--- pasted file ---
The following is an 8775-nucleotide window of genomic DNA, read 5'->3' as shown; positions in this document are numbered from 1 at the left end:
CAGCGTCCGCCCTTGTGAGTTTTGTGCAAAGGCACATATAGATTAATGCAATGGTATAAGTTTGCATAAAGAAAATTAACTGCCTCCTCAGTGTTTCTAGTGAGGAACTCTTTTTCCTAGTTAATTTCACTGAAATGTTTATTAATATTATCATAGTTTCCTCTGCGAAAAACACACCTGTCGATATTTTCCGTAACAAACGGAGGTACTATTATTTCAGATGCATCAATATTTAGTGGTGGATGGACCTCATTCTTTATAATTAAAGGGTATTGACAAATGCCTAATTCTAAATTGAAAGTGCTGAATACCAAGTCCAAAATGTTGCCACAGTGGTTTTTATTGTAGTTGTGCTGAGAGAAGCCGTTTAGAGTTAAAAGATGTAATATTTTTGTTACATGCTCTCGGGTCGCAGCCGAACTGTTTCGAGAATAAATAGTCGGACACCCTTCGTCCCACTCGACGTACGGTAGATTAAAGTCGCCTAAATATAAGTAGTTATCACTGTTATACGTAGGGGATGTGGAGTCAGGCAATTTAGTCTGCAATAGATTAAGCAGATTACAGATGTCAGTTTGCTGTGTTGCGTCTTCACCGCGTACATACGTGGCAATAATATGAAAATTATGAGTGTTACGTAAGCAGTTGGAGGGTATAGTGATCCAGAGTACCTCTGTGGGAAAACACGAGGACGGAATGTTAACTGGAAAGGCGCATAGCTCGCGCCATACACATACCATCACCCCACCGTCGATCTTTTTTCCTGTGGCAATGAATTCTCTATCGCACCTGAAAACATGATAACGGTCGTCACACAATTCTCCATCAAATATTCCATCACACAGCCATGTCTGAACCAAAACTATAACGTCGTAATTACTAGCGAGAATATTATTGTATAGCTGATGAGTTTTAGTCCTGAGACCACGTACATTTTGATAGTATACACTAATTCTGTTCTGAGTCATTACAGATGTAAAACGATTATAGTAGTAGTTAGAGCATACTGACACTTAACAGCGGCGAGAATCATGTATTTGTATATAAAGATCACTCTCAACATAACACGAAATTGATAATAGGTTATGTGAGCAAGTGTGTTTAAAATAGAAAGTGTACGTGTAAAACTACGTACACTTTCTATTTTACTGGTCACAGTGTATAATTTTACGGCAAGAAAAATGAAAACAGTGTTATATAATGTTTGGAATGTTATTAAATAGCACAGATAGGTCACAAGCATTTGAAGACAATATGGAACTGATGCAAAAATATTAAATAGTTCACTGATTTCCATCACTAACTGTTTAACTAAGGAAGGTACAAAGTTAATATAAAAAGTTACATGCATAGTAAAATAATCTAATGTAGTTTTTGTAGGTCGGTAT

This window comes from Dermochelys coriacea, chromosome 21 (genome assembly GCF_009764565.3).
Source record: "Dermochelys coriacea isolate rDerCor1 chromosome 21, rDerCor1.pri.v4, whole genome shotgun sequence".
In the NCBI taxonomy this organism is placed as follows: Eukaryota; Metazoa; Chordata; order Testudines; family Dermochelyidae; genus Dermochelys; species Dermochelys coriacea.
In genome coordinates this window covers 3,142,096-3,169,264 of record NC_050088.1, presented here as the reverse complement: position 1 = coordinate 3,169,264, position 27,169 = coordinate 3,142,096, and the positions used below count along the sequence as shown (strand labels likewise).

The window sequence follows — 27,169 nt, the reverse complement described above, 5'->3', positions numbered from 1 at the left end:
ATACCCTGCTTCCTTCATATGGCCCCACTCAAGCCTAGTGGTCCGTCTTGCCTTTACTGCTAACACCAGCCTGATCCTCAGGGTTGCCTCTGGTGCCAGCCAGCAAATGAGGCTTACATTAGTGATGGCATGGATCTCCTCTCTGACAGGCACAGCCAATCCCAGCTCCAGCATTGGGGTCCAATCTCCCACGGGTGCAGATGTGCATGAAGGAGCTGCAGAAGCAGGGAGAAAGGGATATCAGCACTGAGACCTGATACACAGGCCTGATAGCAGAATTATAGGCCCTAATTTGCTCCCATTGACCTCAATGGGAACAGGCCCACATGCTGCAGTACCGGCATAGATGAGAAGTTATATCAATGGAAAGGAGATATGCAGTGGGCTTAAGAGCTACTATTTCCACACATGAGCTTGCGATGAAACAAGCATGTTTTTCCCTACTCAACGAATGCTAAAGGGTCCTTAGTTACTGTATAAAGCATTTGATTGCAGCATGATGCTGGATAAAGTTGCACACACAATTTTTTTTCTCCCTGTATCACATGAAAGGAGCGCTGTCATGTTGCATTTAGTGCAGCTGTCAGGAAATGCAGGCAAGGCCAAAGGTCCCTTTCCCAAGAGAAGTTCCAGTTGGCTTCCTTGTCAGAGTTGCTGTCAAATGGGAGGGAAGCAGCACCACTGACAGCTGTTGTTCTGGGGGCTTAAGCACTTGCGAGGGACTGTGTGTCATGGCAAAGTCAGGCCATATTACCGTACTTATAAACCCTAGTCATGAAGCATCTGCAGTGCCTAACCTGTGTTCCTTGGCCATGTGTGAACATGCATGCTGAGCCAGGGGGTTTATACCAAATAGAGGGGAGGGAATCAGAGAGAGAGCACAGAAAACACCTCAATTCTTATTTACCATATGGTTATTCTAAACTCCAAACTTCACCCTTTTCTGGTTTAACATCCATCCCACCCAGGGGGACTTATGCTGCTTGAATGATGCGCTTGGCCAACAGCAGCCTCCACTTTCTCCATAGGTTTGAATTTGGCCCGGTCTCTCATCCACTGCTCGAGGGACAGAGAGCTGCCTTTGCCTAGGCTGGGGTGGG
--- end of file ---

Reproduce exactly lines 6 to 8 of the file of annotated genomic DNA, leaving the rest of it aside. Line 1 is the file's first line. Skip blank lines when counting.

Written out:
In genome coordinates this window covers 3,142,096-3,169,264 of record NC_050088.1, presented here as the reverse complement: position 1 = coordinate 3,169,264, position 27,169 = coordinate 3,142,096, and the positions used below count along the sequence as shown (strand labels likewise).

The window sequence follows — 27,169 nt, the reverse complement described above, 5'->3', positions numbered from 1 at the left end:
ATACCCTGCTTCCTTCATATGGCCCCACTCAAGCCTAGTGGTCCGTCTTGCCTTTACTGCTAACACCAGCCTGATCCTCAGGGTTGCCTCTGGTGCCAGCCAGCAAATGAGGCTTACATTAGTGATGGCATGGATCTCCTCTCTGACAGGCACAGCCAATCCCAGCTCCAGCATTGGGGTCCAATCTCCCACGGGTGCAGATGTGCATGAAGGAGCTGCAGAAGCAGGGAGAAAGGGATATCAGCACTGAGACCTGATACACAGGCCTGATAGCAGAATTATAGGCCCTAATTTGCTCCCATTGACCTCAATGGGAACAGGCCCACATGCTGCAGTACCGGCATAGATGAGAAGTTATATCAATGGAAAGGAGATATGCAGTGGGCTTAAGAGCTACTATTTCCACACATGAGCTTGCGATGAAACAAGCATGTTTTTCCCTACTCAACGAATGCTAAAGGGTCCTTAGTTACTGTATAAAGCATTTGATTGCAGCATGATGCTGGATAAAGTTGCACACACAATTTTTTTTCTCCCTGTATCACATGAAAGGAGCGCTGTCATGTTGCATTTAGTGCAGCTGTCAGGAAATGCAGGCAAGGCCAAAGGTCCCTTTCCCAAGAGAAGTTCCAGTTGGCTTCCTTGTCAGAGTTGCTGTCAAATGGGAGGGAAGCAGCACCACTGACAGCTGTTGTTCTGGGGGCTTAAGCACTTGCGAGGGACTGTGTGTCATGGCAAAGTCAGGCCATATTACCGTACTTATAAACCCTAGTCATGAAGCATCTGCAGTGCCTAACCTGTGTTCCTTGGCCATGTGTGAACATGCATGCTGAGCCAGGGGGTTTATACCAAATAGAGGGGAGGGAATCAGAGAGAGAGCACAGAAAACACCTCAATTCTTATTTACCATATGGTTATTCTAAACTCCAAACTTCACCCTTTTCTGGTTTAACATCCATCCCACCCAGGGGGACTTATGCTGCTTGAATGATGCGCTTGGCCAACAGCAGCCTCCACTTTCTCCATAGGTTTGAATTTGGCCCGGTCTCTCATCCACTGCTCGAGGGACAGAGAGCTGCCTTTGCCTAGGCTGGGGTGGG